Most kids love dogs, and it’s obvious why! They are cute, cuddly, and very easily attract their attention. That’s why when a child sees a stranger’s dog out in public, they will almost always ask to pet it. Typically the situation goes something like this: The child approaches the strange dog, uses their manners to ask if they can pet it. At the same time, their parent looks on- proud that they remembered to ask and then say, “please.”
In most cases, the dog owner answers, “yes.” Then putting their dog to the ultimate test to sit perfectly like a statue on the leash and endure this little stranger getting into their personal space. While situations like this are seemingly innocent, it is not worth the risk to allow your child to pet a strange dog. Doing so puts them in danger of a face bite, which happens much more often than you might think. It is a small risk with a gigantic consequence. Another factor to consider is that the majority of dogs are indifferent to be petted by children and are mainly tolerating it.
Here are the top 4 reasons why your child should never pet a stranger dog on a leash:
- Not all dogs are comfortable with this. A nip by a dog in this context is a warning that they want their space back. Unfortunately, knowing this does not make your child less scared or hurt. Dogs do not like to be hugged or to feel trapped on a leash as a strange human approach them (let alone a child at their eye level). Your dog should not feel like a petting zoo, especially if they don’t like it or want to be. Children themselves can sometimes exhibit erratic behavior due to excitement, which makes the situation even more stressful to the dog. This stress and anxiety can lead to the dog “correcting” the child because they could not escape the situation.
- To put it simply, you don’t know what you don’t know. The dog in question could be recently adopted (meaning the owner might not have had the dog around children before). A common denominator in dog bites of children is the claim from the owner that they’ve “had the dog for a few weeks, and it’s never shown aggression.” Unfortunately, that isn’t long enough to be familiar with your dog’s behaviors. Even if the owner has had the dog for years, it could also be anxious, stressed, or over-stimulated: you don’t know its current state of mind. Dogs that tolerate things as a puppy or young dog do not always maintain the same tolerance as an adult or senior dog.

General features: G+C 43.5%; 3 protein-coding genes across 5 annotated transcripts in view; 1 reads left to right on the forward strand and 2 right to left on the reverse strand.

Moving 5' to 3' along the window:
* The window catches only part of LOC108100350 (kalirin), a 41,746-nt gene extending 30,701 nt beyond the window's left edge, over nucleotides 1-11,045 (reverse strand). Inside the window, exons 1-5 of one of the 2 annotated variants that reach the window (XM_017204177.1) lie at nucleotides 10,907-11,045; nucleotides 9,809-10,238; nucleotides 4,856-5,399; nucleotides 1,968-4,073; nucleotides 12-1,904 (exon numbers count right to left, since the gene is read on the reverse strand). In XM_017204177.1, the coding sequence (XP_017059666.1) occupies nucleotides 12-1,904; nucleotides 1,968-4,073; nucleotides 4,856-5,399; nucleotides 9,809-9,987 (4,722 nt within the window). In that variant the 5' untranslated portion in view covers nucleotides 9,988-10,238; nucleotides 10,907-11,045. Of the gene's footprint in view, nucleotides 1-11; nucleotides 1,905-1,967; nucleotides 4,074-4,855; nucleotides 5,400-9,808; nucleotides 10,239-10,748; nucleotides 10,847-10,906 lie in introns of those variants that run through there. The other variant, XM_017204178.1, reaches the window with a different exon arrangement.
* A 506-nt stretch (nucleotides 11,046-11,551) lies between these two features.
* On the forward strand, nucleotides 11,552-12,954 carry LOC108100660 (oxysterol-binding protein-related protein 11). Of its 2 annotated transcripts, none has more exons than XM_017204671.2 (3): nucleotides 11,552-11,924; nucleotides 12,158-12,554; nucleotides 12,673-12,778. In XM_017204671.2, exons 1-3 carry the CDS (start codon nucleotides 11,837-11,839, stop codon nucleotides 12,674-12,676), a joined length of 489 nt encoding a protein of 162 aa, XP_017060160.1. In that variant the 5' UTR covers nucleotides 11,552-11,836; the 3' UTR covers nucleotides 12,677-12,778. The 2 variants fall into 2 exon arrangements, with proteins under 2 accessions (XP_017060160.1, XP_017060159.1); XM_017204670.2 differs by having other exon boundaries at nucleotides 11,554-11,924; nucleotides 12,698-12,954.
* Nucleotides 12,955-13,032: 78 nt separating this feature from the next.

- In many situations, neither you nor the dog owner has the education to recognize the warning signs and behaviors. The average pet person doesn’t have the extensive dog training to understand when their dog is enjoying the child’s attention or merely tolerating it. Even if you can identify the difference, a dog’s attitude can change so quickly that you may not react in time.
- Owners often think that allowing their dog to interact with children is good for the dog’s socialization. This thought can often cause them to let the child pet the dog without fully considering the consequences. However, I am here to reassure you that it is NOT advantageous for their socialization. If anything, allowing strangers into your dog’s space shows the dog that you are no longer advocating for them.
As a parent, I do want to add a caveat. I am incredibly skeptical of dog owners who visit children’s play areas with their animals. It makes me worry that the owner’s intention could be to attract the children to test the dog. Then this dog owner sits there and assures parents that their dog loves the attention and has never bitten or growled at a child. It makes me wonder why they are deliberately continuing to put their dog in a scenario that could set them up to fail. Are they testing the dog’s socialization on your child or evaluating how a new dog reacts to children? Just food for thought, and I have experienced this scenario twice!
Overall, when it comes to the safety of your child, it simply isn’t worth taking the 30-second risk of allowing them to pet a strange dog. And on the other end of the leash, Owners, it is not worth the 30-second risk and potentially setting your dog up for failure.
The alternative is to teach children about individual dog breeds and their purpose. Discussing the dog they see can distract from petting while educating your child. Additionally, you may want to focus on your reaction. When our children see us getting overly excited about a new animal, it makes sense that they will begin to mimic this reaction. And Dog Owners, It’s OK to politely tell the child that you are impressed with their excellent manners in asking, but your pup isn’t up for a petting today.
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